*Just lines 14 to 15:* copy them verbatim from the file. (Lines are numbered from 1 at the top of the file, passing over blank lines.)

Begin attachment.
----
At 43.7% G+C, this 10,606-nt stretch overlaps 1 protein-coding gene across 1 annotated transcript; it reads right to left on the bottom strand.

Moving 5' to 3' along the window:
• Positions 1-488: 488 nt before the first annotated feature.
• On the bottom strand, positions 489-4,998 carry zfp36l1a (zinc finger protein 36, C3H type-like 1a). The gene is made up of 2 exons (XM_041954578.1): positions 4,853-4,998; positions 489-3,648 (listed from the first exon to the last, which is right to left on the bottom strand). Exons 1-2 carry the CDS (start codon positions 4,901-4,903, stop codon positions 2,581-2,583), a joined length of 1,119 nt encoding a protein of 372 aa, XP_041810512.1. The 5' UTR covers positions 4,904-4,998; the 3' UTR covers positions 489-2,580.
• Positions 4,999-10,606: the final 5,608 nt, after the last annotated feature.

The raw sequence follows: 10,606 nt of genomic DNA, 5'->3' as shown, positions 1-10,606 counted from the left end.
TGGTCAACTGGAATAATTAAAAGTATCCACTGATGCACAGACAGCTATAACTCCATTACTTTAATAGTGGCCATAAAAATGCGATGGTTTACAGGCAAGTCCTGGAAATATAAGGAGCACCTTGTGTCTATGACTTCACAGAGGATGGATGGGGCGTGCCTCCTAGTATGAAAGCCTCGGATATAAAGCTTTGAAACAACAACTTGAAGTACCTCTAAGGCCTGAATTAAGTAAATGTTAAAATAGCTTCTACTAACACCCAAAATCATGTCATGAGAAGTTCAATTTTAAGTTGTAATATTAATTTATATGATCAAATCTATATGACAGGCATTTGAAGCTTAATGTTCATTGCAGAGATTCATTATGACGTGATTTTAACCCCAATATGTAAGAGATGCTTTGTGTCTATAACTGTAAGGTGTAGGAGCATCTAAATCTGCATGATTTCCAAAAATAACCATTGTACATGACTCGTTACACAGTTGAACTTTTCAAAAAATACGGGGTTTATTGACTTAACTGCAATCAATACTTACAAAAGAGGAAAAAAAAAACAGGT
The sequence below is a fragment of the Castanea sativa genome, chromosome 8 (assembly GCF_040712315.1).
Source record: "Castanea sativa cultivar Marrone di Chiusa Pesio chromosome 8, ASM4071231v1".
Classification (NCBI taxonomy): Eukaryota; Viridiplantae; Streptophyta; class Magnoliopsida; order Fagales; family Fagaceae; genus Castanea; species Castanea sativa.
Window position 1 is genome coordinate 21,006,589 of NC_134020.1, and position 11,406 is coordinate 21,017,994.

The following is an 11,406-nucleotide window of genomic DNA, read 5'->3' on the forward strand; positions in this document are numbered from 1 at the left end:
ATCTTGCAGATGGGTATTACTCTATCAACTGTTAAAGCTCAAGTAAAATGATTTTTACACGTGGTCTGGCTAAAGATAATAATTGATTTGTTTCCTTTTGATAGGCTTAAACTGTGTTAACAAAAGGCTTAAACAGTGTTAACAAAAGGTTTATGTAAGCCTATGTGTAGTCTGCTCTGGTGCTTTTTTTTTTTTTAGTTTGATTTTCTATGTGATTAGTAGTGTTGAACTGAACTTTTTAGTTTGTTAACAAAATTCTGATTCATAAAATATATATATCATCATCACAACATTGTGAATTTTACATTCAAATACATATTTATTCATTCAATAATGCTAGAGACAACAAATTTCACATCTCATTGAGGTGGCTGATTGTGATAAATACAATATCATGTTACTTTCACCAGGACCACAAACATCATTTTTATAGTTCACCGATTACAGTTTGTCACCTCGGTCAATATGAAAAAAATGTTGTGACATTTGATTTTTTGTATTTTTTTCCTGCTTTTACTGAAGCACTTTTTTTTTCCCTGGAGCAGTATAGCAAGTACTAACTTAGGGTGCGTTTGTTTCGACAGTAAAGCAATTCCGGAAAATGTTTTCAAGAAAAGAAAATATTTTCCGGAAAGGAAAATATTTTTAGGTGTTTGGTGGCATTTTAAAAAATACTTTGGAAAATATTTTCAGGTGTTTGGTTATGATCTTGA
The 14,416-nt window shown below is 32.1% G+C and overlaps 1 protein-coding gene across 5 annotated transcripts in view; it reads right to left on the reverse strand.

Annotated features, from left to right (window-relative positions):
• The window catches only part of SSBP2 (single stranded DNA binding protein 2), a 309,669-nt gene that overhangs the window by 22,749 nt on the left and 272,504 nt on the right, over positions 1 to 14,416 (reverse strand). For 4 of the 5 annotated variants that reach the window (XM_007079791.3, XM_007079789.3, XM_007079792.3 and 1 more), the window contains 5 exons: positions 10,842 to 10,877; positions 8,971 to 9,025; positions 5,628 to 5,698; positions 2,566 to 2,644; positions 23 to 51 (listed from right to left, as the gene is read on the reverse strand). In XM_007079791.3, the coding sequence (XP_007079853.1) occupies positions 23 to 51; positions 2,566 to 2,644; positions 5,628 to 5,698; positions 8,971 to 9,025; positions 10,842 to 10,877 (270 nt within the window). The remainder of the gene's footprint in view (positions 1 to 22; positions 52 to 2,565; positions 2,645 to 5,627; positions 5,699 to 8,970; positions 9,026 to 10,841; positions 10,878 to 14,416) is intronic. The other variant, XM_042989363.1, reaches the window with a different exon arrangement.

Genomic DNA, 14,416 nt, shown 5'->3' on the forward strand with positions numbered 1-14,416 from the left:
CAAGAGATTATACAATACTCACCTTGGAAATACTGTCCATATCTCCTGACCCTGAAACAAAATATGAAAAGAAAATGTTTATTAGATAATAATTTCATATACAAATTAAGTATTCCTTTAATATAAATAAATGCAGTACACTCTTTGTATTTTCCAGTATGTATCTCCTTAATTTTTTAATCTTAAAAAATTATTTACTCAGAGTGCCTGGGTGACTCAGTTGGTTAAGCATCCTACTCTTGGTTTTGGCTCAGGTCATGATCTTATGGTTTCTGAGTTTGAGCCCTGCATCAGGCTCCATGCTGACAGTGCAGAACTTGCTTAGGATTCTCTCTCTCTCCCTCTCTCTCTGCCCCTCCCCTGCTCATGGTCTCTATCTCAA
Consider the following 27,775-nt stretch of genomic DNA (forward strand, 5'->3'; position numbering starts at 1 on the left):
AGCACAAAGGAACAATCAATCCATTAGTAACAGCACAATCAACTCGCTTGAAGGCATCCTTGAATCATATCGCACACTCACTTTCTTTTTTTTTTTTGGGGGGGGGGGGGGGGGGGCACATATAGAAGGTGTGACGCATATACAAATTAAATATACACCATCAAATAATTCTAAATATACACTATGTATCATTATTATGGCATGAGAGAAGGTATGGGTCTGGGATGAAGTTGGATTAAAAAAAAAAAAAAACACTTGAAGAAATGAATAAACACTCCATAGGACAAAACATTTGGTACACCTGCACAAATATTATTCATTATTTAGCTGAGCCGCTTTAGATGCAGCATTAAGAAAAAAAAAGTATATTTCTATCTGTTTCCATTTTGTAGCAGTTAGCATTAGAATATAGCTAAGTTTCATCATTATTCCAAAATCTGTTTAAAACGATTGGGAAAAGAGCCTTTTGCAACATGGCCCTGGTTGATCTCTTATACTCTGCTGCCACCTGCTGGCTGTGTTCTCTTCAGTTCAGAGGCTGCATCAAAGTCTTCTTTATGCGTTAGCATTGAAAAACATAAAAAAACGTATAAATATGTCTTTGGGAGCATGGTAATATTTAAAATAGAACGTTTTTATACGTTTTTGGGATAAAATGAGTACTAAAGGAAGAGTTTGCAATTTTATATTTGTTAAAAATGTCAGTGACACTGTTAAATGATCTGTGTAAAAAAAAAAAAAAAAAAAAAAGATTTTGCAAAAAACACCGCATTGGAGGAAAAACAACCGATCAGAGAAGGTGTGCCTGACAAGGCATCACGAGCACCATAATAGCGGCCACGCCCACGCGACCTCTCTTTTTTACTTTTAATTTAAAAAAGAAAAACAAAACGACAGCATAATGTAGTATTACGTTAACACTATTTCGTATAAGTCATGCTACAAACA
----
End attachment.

The 14,416-nt window shown below is 32.1% G+C and overlaps 1 protein-coding gene across 5 annotated transcripts in view; it reads right to left on the reverse strand.

Annotated features, from left to right (window-relative positions):